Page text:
The Director, The Achiever, The Organizer
I’ve noticed a trend in my ESTJ collection—lots of strong female characters.
That’s not a complaint, we need more of those. But it seems odd that when a strong female character is ESTJ, she’s a hero, and if she’s ENTJ, she’s a villain (okay, that happens to male characters, too; but why are we less comfortable with leaders who create new rules rather than follow the old ones?). Also, strong female ESTJs seem to be sidekicks or supporting characters—you’ve got your Hermiones, your Saaviks, your Princess Leias. Rarely the leads.
Helen’s the lead female character in The Incredibles, but the movie’s main lead is Bob. When Elastigirl heads into action, she’s every bit as fun to watch as Mr. Incredible—that stretching through multiple doors scene is a classic. Makes me wonder what the story would look like if it started out from her perspective.
There’s some production company out there working on a female superhero movie, I’m sure. Right? Right, guys?
Dominant Function, (Te) Extraverted Thinking: “Organize the Experience”
Helen’s just trying to keep everything together. As a young superhero, she was out to be the best. “Leave the saving of the world to the men? I don’t think so.” In her married life, she still wants to do everything right, and to run an orderly, successful home. She still makes note of her achievements, too—like unpacking the last box from their move-in three years ago.
She needs a partner, though, and hers is frustratingly slow to pitch in—he was almost late to their wedding night, for one thing. Helen tries to encourage Bob in his work, especially when she believes he’s gotten a promotion, but most of the time she has to badger him into engaging with the family. She hates coming across as the bad guy when she has to be the one enforcing the rules.
Helen quickly takes charge of the situation and stays focused in a crisis, even when missiles are bearing down on the plane she and her children are in. She orders the kids into action and pulls them together when all seems lost and they’re screaming and crying. She’s direct and honest with them about the dangers they’re facing, and doesn’t sugarcoat the facts.
She eventually encourages the kids to use their powers to their full potential. “Run as fast as you can!” she tells Dash. She demands a lot from them right away, though, and pushes Violet too hard at first.
Helen will keep her family together no matter what. She’ll trek halfway across the world to find her husband, and she won’t let him face danger alone. She continually reminds him that they’re a team now—both as husband and wife, and as superheroes.
Auxiliary Function, (Si) Introverted Sensing: “Relive the Experience”
Helen’s smart and cautious. She notices details—like a white hair on her husband’s shirt, or a piece of rubble on his shoulder. She has a background in aviation and flies with seasoned professionalism. In the big battle with the Omni-Droid, she holds Bob back from taking the final shot until it’s the perfect moment—they can’t miss their only chance.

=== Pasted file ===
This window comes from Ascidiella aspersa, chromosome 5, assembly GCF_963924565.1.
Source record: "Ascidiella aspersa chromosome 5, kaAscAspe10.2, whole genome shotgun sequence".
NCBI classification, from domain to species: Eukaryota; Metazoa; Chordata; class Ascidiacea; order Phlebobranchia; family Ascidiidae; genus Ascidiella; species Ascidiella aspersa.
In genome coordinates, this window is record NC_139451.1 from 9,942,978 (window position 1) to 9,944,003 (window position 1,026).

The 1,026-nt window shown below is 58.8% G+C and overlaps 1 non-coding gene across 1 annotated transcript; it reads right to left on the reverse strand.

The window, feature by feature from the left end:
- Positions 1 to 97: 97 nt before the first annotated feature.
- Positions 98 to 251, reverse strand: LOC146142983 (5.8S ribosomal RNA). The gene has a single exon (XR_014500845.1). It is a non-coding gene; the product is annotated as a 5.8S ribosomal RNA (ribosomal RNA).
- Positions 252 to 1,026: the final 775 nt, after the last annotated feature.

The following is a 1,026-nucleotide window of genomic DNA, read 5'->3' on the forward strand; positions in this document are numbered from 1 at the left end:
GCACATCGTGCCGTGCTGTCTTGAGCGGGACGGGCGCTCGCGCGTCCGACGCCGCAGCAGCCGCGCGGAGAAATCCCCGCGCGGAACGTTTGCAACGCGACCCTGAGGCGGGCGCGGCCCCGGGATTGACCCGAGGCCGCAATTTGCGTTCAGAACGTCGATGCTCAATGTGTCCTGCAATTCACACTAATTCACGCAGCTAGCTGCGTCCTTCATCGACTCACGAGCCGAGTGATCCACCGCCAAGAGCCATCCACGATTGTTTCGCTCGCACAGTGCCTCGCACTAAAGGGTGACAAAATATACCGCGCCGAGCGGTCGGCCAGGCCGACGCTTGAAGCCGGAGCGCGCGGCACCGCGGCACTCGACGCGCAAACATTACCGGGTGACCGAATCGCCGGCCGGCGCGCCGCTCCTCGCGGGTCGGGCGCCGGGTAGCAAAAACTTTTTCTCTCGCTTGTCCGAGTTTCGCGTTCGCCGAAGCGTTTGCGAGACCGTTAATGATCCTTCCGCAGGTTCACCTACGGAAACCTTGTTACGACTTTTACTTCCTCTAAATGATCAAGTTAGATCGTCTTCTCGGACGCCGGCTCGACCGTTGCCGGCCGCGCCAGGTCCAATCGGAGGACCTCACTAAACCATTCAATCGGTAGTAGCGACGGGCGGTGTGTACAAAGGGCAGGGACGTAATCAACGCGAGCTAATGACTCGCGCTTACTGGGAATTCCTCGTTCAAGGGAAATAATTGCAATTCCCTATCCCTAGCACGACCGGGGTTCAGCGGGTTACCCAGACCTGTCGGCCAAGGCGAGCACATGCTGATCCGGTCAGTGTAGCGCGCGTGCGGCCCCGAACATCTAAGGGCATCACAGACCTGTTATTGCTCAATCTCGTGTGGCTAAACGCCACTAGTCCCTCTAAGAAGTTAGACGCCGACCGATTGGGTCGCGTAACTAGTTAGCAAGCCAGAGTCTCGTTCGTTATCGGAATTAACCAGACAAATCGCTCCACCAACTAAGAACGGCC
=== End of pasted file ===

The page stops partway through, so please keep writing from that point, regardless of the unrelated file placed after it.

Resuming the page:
Helen’s moved on from her old life as a superhero, and desires to settle into the comforting rhythms of family life. She won’t do anything to upset or endanger that life, like letting Dash run track at school, or sneaking out for late night adventures like her husband. She wants to blend in with everyone else and be normal.
Still, she is Elastigirl. She tries to not think about it, but her old friend Edna Mode forces her to recall her true identity. Joining her husband’s adventure, Helen has to find a way to integrate her past super-self with her new life as Mrs. Parr.
Tertiary Function, (Ne) Extraverted Intuition: “Conceptualize From the Experience”
Helen’s superpower means that despite her Te-dom, her greatest strength is being flexible. She adapts to many a situation, stretching to reach her goals and turning into a life raft, a slingshot, or a parachute as needed. She’s basically a shape-shifter, which comes in handy both as a superhero and as a mom.
Helen tries to adapt to life as a “normal,” but she can’t stand the constant change of location her husband’s mistakes force upon the family. Helen also has a tendency to worry and jump to conclusions about what her husband is up to. She’s all for fun and playful banter (or for making weird faces with the baby), but she believes there’s a time to set that aside and get down to work—or to remember that you have to be at your wedding.
When the situation changes, though, Helen is able to change her mind and encourage her kids—and herself—to embrace their powers.
Inferior Function, (Fi) Introverted Feeling: “Evaluate the Experience”
Helen is definitely the rule-enforcer of the home, but only because she cares. She doesn’t necessarily want to squelch anyone’s individuality, but she has to put those concerns aside in order to protect everyone. Though she’s normally stoic and stern, she breaks down into a sobbing mess when she believes she’s lost everything to her husband’s imagined infidelity. It’s quite unlike her, and it takes the strong words of fellow Te-user Edna Mode to snap her out of her funk and get her back into action.
Once it becomes necessary to use their powers, Helen shows great insight and tenderness in bringing out the best in her kids. She apologizes to Violet for pushing her too hard and encourages her to trust her own instincts, and praises Dash for being a trooper. She’s fiercely protective of her kids and lets herself be turned into a human projectile to save Jack-Jack.
She takes her wedding vows very seriously and reminds her husband that he doesn’t have to fight alone. She’ll always stick by him, “for better or for worse.” Their new shared adventures together remind her why she loves this guy so much.